For example: she ahhed/ohhed/ummed/huhhed/hemmed. Or is this possible only with some interjections?

  • See my recent blog article, The Give That Keeps On Gifting, which may not be available until 31 December GMT.
    – Robusto
    Dec 30, 2012 at 16:33
  • @Robusto There's nothing there I'm afraid!
    – user15851
    Dec 30, 2012 at 20:41
  • You probably could have done a better job of explaining your context – just about anything is "possible." For example, if I was among friends, and critiquing a clumsy acceptance speech we'd just seen on television, I might say, "He ummed that speech to death!" However, I doubt I'd use such informal syntax if I was writing an online review of the Grammy Awards, where I expected hundreds if not thousands of readers, and had aspirations to be regarded as a serious journalist.
    – J.R.
    Dec 31, 2012 at 6:15

2 Answers 2


You can do whatever you like if you think it will achieve your intended communicative purpose. For what it's worth, the Oxford English Dictionary has entries for ah, oh and hem as verbs.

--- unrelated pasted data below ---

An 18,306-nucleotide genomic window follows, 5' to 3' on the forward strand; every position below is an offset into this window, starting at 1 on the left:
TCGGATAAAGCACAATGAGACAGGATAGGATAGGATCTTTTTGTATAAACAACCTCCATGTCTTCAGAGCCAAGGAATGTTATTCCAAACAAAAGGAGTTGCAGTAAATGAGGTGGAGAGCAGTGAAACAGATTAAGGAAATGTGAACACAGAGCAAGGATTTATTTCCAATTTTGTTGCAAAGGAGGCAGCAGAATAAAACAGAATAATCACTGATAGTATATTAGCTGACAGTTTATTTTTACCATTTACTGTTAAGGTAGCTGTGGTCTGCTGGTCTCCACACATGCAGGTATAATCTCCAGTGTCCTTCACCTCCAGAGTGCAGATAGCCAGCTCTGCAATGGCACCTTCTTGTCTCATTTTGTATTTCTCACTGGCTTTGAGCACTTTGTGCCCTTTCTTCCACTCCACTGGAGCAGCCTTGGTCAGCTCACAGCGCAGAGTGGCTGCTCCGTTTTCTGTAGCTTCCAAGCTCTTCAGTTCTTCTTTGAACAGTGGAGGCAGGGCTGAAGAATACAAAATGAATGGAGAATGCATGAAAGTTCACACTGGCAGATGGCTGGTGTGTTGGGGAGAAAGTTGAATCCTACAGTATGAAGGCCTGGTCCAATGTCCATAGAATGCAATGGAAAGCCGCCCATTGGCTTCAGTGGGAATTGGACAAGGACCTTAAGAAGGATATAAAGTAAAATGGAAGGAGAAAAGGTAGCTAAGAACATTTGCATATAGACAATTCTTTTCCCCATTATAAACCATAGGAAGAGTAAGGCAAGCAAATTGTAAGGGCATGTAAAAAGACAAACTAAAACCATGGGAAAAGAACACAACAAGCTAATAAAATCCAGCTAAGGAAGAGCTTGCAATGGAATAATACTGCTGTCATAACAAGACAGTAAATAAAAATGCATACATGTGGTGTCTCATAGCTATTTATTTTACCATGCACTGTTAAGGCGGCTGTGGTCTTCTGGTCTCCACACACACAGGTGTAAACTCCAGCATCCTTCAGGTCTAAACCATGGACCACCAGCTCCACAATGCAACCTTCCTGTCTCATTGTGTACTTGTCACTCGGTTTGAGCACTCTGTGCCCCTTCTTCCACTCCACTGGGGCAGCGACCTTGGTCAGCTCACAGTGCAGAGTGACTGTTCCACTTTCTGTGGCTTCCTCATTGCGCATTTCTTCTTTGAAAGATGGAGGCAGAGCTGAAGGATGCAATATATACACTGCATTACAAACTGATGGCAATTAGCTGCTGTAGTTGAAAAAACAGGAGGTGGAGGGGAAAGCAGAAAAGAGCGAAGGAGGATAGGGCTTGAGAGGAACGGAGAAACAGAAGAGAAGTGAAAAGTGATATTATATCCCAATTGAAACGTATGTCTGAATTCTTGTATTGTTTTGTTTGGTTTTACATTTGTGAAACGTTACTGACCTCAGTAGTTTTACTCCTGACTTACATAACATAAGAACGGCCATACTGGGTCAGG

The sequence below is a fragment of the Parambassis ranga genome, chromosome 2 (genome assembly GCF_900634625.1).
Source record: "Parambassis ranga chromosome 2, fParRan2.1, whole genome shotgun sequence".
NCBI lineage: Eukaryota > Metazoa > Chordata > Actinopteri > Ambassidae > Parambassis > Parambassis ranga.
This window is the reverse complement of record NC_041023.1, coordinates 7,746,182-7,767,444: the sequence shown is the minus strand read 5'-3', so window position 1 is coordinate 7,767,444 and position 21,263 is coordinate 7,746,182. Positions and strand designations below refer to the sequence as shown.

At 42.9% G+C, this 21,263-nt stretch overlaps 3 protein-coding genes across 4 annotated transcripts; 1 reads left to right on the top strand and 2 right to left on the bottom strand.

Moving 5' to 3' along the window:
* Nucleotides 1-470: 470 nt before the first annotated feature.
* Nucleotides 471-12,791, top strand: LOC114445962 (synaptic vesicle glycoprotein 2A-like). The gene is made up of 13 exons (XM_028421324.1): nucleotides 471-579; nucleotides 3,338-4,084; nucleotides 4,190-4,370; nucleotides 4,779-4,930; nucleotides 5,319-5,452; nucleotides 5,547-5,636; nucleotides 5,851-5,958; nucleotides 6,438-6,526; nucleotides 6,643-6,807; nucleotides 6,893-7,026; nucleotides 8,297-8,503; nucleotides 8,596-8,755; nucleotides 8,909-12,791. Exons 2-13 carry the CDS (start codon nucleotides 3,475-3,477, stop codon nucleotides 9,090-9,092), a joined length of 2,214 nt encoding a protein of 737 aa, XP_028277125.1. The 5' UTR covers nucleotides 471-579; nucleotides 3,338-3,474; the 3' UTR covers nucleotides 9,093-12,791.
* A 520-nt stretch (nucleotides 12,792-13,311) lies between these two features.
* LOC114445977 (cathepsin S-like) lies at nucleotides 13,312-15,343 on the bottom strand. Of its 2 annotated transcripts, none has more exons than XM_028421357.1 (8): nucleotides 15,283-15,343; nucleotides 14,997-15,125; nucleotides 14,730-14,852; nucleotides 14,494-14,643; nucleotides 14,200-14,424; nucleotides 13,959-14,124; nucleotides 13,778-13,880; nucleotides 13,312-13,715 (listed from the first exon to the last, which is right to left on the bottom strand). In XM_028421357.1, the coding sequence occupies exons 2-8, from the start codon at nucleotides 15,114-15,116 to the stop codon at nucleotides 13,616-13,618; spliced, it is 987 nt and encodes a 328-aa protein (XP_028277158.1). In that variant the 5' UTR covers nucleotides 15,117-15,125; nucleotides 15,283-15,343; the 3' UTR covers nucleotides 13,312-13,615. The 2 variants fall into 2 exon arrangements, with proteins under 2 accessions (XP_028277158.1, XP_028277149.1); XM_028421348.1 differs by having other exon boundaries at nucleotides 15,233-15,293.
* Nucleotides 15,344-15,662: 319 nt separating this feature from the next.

• I should think hem's been there a long time. Dec 30, 2012 at 16:29
  • @Edwin Ashworth. Earliest definitive citation 1530. Dec 30, 2012 at 16:45

Some onomatopoeia are accepted as viable words. The few examples you give aren't among those commonly accepted. It would be better to put them in a quote, "She kept saying, "ahh, ohh," all the way down the street." Then again, when writing, you are quite free to use English in whatever way with which your editor will be comfortable.

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